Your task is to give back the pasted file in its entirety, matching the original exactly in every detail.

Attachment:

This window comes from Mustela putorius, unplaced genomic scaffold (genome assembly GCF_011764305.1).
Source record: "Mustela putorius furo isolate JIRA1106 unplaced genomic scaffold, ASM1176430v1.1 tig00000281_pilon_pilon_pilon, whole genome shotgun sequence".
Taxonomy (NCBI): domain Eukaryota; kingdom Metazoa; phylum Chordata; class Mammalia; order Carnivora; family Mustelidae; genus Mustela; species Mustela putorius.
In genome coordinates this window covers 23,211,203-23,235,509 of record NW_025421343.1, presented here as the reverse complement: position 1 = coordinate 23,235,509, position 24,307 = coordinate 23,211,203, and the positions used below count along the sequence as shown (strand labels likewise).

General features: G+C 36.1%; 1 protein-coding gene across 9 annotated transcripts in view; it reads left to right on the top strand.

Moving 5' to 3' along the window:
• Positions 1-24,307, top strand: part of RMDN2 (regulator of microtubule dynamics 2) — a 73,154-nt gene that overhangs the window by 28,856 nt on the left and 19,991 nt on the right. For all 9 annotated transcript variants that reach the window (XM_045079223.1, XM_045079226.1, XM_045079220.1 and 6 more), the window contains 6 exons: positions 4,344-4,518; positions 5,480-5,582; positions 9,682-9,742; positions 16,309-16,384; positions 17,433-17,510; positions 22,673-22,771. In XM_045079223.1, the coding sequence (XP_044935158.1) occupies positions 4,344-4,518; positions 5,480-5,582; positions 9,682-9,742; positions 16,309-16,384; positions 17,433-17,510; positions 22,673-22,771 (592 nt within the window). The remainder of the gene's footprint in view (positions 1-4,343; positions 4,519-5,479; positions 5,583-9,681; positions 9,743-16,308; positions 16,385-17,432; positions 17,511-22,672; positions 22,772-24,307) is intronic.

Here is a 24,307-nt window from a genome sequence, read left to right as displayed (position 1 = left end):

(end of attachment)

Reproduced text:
This window comes from Mustela putorius, unplaced genomic scaffold (genome assembly GCF_011764305.1).
Source record: "Mustela putorius furo isolate JIRA1106 unplaced genomic scaffold, ASM1176430v1.1 tig00000281_pilon_pilon_pilon, whole genome shotgun sequence".
Taxonomy (NCBI): domain Eukaryota; kingdom Metazoa; phylum Chordata; class Mammalia; order Carnivora; family Mustelidae; genus Mustela; species Mustela putorius.
In genome coordinates this window covers 23,211,203-23,235,509 of record NW_025421343.1, presented here as the reverse complement: position 1 = coordinate 23,235,509, position 24,307 = coordinate 23,211,203, and the positions used below count along the sequence as shown (strand labels likewise).

General features: G+C 36.1%; 1 protein-coding gene across 9 annotated transcripts in view; it reads left to right on the top strand.

Moving 5' to 3' along the window:
• Positions 1-24,307, top strand: part of RMDN2 (regulator of microtubule dynamics 2) — a 73,154-nt gene that overhangs the window by 28,856 nt on the left and 19,991 nt on the right. For all 9 annotated transcript variants that reach the window (XM_045079223.1, XM_045079226.1, XM_045079220.1 and 6 more), the window contains 6 exons: positions 4,344-4,518; positions 5,480-5,582; positions 9,682-9,742; positions 16,309-16,384; positions 17,433-17,510; positions 22,673-22,771. In XM_045079223.1, the coding sequence (XP_044935158.1) occupies positions 4,344-4,518; positions 5,480-5,582; positions 9,682-9,742; positions 16,309-16,384; positions 17,433-17,510; positions 22,673-22,771 (592 nt within the window). The remainder of the gene's footprint in view (positions 1-4,343; positions 4,519-5,479; positions 5,583-9,681; positions 9,743-16,308; positions 16,385-17,432; positions 17,511-22,672; positions 22,772-24,307) is intronic.

Here is a 24,307-nt window from a genome sequence, read left to right as displayed (position 1 = left end):